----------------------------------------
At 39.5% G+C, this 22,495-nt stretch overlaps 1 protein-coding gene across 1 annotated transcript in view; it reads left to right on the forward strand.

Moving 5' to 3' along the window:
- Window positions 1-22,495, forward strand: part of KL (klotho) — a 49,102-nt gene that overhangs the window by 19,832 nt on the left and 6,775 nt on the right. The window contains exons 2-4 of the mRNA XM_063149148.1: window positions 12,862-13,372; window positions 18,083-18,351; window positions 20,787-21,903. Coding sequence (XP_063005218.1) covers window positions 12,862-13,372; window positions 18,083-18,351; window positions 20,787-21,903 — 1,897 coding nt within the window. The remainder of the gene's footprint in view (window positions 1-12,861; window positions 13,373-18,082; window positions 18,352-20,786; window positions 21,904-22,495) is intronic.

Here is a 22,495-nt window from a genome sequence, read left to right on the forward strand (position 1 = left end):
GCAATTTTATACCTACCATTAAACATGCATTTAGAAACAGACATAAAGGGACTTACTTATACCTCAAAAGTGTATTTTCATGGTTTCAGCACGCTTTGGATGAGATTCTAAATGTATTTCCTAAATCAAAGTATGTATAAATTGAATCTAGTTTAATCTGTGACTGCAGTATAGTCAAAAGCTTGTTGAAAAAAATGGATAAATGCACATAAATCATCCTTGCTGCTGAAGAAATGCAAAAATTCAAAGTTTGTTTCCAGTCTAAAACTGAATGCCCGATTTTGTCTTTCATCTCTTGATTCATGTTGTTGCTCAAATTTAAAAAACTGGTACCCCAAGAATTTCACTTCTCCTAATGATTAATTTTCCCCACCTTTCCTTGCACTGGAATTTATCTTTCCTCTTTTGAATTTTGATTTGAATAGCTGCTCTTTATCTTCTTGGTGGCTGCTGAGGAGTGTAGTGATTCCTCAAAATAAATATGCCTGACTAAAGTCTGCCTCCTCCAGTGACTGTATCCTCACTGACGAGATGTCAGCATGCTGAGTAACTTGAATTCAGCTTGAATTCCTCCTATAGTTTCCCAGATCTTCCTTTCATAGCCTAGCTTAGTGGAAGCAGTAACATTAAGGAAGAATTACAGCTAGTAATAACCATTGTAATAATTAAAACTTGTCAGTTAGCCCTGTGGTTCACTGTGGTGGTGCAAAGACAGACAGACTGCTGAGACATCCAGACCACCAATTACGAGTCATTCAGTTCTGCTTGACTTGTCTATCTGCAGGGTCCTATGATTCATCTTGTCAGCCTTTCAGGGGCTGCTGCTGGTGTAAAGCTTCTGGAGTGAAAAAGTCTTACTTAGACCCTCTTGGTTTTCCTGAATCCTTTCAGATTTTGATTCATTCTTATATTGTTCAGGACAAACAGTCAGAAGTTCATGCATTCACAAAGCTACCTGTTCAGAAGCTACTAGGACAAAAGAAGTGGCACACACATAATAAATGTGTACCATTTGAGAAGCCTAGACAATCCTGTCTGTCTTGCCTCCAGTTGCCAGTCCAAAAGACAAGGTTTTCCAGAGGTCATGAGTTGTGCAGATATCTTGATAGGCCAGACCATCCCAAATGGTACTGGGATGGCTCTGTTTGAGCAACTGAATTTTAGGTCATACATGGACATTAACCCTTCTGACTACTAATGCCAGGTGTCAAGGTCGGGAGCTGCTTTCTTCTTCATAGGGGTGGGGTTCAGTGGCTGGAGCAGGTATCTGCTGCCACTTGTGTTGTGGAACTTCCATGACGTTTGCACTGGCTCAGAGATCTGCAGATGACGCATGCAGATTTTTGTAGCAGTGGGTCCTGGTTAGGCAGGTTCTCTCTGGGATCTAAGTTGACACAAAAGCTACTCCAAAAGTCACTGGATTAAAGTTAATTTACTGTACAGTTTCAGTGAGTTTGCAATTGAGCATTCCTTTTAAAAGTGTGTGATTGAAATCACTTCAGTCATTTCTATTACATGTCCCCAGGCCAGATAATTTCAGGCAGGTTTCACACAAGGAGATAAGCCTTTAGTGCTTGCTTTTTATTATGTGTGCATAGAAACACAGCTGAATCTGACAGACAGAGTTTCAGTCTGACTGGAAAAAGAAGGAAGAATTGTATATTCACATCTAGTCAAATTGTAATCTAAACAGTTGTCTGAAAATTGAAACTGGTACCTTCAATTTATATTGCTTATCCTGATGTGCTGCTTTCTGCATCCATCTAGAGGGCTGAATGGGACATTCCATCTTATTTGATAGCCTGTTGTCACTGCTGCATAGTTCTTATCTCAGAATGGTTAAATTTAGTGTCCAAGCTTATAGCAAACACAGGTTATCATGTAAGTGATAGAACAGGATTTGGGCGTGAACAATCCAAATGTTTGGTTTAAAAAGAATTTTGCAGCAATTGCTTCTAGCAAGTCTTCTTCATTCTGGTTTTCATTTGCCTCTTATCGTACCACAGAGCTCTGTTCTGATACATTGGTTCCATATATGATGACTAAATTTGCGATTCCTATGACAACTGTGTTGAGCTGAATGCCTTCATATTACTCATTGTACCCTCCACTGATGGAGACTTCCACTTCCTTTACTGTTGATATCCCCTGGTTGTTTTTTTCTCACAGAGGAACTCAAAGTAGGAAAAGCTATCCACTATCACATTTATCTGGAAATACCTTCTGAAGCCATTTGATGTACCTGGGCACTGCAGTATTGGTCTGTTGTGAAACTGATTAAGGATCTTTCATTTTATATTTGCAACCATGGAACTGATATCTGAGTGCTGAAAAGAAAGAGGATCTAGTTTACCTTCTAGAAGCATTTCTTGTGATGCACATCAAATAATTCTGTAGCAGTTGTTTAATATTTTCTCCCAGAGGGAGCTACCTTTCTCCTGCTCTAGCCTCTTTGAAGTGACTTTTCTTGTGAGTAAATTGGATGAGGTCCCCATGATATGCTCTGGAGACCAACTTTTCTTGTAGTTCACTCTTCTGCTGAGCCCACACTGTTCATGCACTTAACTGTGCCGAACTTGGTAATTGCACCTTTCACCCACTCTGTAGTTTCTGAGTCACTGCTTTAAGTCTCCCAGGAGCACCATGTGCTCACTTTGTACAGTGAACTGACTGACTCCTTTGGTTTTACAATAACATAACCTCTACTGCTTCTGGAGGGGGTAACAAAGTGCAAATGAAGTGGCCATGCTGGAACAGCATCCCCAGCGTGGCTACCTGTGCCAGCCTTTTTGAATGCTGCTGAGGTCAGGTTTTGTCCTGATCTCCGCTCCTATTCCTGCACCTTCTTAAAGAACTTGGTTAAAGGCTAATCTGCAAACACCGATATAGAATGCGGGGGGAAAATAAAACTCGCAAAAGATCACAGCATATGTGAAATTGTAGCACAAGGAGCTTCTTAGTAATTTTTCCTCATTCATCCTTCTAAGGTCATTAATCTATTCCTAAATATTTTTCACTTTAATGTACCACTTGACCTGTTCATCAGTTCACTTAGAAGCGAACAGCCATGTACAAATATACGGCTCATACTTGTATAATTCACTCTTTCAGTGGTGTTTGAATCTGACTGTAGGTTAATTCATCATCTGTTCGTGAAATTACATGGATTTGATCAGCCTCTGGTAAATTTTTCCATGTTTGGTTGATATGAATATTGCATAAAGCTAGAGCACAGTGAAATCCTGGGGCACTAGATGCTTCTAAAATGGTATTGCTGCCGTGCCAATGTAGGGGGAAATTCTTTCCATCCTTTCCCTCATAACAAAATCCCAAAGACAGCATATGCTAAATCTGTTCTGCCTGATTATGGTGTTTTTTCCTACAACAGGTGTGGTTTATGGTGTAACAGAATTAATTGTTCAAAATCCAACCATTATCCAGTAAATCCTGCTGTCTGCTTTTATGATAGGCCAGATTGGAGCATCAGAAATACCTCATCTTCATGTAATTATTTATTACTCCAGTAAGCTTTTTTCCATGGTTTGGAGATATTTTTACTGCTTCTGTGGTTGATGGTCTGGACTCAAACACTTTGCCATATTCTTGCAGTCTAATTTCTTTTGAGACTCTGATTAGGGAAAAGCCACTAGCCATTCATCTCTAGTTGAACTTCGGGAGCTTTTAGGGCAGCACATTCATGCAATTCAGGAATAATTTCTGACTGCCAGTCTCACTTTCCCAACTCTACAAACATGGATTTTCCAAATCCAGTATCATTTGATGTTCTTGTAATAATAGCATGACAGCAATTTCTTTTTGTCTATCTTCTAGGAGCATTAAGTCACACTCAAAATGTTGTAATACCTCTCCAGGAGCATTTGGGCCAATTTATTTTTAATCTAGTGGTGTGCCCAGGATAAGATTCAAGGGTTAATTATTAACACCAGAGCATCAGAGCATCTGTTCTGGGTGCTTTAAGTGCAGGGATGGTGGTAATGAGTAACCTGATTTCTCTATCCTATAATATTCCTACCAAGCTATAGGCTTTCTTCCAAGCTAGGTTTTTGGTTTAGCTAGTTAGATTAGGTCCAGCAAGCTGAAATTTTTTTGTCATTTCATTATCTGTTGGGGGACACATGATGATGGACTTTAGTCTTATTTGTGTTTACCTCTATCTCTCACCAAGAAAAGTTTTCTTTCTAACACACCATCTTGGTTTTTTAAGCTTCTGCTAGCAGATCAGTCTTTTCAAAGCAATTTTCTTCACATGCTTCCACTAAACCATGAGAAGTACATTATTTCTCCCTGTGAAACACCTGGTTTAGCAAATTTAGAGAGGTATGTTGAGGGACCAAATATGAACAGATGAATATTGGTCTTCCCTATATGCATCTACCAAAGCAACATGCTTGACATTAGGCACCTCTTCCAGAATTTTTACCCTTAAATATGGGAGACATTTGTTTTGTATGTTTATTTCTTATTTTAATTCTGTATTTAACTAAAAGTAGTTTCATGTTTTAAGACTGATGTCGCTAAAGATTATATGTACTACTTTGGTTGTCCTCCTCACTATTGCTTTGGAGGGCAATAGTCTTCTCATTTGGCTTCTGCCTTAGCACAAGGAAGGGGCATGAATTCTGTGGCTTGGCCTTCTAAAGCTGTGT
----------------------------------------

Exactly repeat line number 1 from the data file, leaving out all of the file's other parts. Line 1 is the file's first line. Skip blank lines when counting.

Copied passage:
At 39.5% G+C, this 22,495-nt stretch overlaps 1 protein-coding gene across 1 annotated transcript in view; it reads left to right on the forward strand.